If you’re tired of traditional Western breakfast foods, you may want something unique to start your day off – and these Vietnamese breakfast items are a great way to mix things up.
Asian countries have breakfast dishes that are very different from Western foods and include rice, meat, vegetables, and savory sauces in their morning cooking.
Vietnamese breakfast foods are healthy and filling meals that can help you recharge and ready yourself for the day.
Here, we’ve compiled a list of some of the most delicious Vietnamese breakfast foods you can find in Vietnam or make at home!
These delectable little packages have different fillings, batter, and meat depending on who’s making it, but the traditional filling is pork, onion, jicama, and mushrooms.
Bánh cuốn is served with
fresh herbs and veggies to help you start your day.
You can also find rolls made with shrimp, grilled pork, and even eggs!
Bánh mì directly translates to bread in Vietnamese.
These sandwiches were initially a cheap, on-the-go street food you could buy anywhere in Vietnam, but they can also be a fantastic choice for a quick and delicious breakfast.
This sandwich usually includes pork belly, pickles, cilantro, and cucumber. The bread should be Vietnamese baguettes, which are light and have a crispy crust.
Bahn mi is one of
the most popular Vietnamese dishes around the world.
Bún bò huế is a close cousin to pho, but with some kick.
This soup includes beef, pork, a lot of fresh herbs and veggies on top, and thickened pork blood which is chewy and adds depth to the dish.
You can always leave the red chile paste on the side to customize this dish for your spice preferences.
You’ve likely heard of pho before, but you probably haven’t considered having it for breakfast.
Given the healthy greens, the protein from the broth and beef, and the carbs from the rice noodles, pho is a fantastic meal to start your day.
Xôi means sticky rice and is one of Vietnam’s most popular breakfast dishes.
Restaurants and street vendors will usually have one or two varieties ready to go in banana leaves.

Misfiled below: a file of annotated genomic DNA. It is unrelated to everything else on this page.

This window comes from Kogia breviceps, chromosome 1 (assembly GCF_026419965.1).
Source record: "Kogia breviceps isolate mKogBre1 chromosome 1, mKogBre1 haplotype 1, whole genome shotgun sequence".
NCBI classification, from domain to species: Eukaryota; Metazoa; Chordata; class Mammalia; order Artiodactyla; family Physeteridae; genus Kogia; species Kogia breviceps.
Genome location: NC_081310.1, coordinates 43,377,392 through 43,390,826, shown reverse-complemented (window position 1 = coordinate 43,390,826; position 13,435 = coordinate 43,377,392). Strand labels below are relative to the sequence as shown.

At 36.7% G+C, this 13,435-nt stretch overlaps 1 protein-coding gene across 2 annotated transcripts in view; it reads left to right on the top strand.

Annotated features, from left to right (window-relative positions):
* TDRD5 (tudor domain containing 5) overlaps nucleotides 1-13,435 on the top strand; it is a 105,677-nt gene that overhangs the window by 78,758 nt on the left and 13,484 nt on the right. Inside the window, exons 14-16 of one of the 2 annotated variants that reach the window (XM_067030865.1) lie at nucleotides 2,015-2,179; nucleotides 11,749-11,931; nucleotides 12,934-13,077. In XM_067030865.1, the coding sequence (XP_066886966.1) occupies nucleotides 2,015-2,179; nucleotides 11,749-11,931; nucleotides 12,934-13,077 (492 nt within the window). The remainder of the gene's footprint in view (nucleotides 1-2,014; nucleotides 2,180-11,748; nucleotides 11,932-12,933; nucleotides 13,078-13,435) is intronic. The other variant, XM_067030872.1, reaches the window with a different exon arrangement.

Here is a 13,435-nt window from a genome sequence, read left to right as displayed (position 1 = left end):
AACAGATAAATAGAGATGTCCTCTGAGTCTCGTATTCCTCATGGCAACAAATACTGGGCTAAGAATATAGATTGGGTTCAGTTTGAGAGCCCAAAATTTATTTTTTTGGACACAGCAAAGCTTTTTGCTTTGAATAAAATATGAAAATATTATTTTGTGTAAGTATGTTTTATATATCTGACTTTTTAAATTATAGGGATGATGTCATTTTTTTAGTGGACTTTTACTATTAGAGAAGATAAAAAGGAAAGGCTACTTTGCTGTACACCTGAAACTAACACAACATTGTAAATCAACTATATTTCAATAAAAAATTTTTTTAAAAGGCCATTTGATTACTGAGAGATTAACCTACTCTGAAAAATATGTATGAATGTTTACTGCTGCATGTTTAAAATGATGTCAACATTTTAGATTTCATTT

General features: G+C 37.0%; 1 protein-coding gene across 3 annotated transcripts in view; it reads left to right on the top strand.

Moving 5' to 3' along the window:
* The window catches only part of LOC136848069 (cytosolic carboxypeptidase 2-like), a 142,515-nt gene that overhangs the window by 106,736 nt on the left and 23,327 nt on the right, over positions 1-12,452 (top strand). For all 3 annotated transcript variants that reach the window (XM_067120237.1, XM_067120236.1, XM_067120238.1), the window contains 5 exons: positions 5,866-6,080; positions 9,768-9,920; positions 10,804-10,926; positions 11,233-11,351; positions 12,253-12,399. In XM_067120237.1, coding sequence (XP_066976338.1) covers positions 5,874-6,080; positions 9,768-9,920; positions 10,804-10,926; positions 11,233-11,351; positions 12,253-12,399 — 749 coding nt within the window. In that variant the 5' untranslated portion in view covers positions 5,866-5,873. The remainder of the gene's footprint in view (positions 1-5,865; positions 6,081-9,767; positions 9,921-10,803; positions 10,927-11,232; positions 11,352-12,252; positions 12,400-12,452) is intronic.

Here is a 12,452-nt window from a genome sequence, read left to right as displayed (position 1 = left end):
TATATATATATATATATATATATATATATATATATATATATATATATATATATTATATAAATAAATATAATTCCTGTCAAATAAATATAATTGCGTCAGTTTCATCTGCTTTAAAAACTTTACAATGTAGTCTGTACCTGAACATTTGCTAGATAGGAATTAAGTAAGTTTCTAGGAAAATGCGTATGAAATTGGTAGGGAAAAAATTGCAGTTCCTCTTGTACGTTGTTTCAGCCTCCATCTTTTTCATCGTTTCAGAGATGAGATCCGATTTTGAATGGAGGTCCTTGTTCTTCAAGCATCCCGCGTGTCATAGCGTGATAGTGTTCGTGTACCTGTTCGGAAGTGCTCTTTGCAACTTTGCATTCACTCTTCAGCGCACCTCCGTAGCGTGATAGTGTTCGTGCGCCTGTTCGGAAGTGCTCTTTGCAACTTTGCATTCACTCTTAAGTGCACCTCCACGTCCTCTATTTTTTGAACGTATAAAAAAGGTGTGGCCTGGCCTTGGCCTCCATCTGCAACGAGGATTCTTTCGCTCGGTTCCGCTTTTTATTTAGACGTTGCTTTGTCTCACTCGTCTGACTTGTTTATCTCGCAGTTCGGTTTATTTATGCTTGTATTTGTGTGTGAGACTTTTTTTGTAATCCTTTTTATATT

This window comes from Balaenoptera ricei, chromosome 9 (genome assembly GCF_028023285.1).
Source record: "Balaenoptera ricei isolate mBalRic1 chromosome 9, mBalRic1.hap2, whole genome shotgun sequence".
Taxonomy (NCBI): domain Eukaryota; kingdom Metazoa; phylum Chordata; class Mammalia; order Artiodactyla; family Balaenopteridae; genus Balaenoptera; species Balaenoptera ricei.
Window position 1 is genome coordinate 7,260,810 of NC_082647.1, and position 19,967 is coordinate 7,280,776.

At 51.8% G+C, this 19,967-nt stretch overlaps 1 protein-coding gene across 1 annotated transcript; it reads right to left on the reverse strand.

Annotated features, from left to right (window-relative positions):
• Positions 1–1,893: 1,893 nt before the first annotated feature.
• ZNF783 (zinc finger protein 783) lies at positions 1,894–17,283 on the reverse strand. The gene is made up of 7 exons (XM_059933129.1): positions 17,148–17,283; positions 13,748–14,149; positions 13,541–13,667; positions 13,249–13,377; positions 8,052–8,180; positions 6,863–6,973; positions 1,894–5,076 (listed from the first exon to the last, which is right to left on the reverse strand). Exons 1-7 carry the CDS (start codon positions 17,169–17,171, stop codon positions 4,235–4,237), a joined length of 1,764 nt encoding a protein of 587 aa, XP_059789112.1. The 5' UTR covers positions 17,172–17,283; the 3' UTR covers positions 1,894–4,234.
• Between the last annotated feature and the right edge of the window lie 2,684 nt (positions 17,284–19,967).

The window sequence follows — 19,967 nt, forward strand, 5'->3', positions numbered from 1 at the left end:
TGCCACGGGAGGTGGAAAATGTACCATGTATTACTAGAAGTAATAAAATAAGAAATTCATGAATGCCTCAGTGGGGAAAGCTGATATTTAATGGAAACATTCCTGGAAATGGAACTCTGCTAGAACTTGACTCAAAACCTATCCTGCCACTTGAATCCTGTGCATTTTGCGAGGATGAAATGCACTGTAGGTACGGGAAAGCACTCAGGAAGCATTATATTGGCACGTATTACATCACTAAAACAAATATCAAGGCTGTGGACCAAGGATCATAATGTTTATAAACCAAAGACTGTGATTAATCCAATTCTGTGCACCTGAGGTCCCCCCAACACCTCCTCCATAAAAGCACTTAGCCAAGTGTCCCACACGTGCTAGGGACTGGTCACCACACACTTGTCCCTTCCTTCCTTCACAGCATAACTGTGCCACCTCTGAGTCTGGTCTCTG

There are two types: a cheaper version with mungbean on top and one with red sauce that looks spicy but is sweet.
Bò Kho is accessible to everyone and relatively easy to make.
It is an excellent meal if you want to get into Vietnamese cooking.
Like American beef stews, the meat cooks for a long time to break down the fat and connective tissues, but aromatic Vietnamese spices take the dish to a new level.
Every culture has its spin on steak and eggs, but Bò Né is genuinely spectacular.
Leaving the beef to marinate overnight will get the most flavor out of the dish.
For a traditional version of this meal, serve the meat and eggs with Vietnamese bread smothered in pate.
Crepes are a staple for breakfast, and Banh Xeo fills them with bean sprouts and shrimp.
The bean sprouts add crunch, and the shrimp tastes gorgeous with just the right amount of dipping sauce for some variety.
If you like savory crepes, this dish is a must-try!
Bun Cha are flat pork meatballs served in a broth with rice noodles and a good helping of vegetables.
The recipe is versatile and easy to make with ingredients you can find at any supermarket.
The pork's savory juiciness and crisp fresh vegetables will get you up and moving on even the most challenging days.
If I had to describe Chao Ga in one sentence, it would be simple yet fulfilling.
It's hard to believe that such a simple recipe of chicken and rice congee can make you feel warm and moving, but it’s the go-to recipe if you have a busy day ahead.
Cháo Lòng is not for the mildly adventurous, given the organs that you’ll be eating.
It’s super nutritious and tastes incredibly warm and inviting.
This congee has a long history of poverty and making the most of what you have, but it’s also about family and community coming together for a warm meal.
If you’re looking for a quick breakfast, you won’t find anything better than Bánh Khọt.
These small rice pancakes fry up fast, and each is a delectable bite of shrimp, scallions, fresh veggies, and aromatic spices.
It's everything good about Vietnamese cooking rolled up into tiny, bite-sized portions.
Bao is a steamed dumpling, and the Vietnamese Bánh Bao uses pork, a boiled egg, and Chinese sausages to create something extraordinary.
The savory pork surrounded by the fluffy, chewy bread makes a flavor combination you’d be lucky to taste at any time of day.
Which One Will You Try?
Start your day with these Vietnamese breakfast foods! If you like Vietnamese cuisine, check out some of
the best Vietnamese restaurants in the US.
Learn more about breakfast in other cultures, like
Argentinian breakfast dishes or Ecuadorian breakfast food!
1. Choose your favorite recipe.
2. Gather the necessary ingredients. 3. Prep and cook your recipe. 4. Enjoy!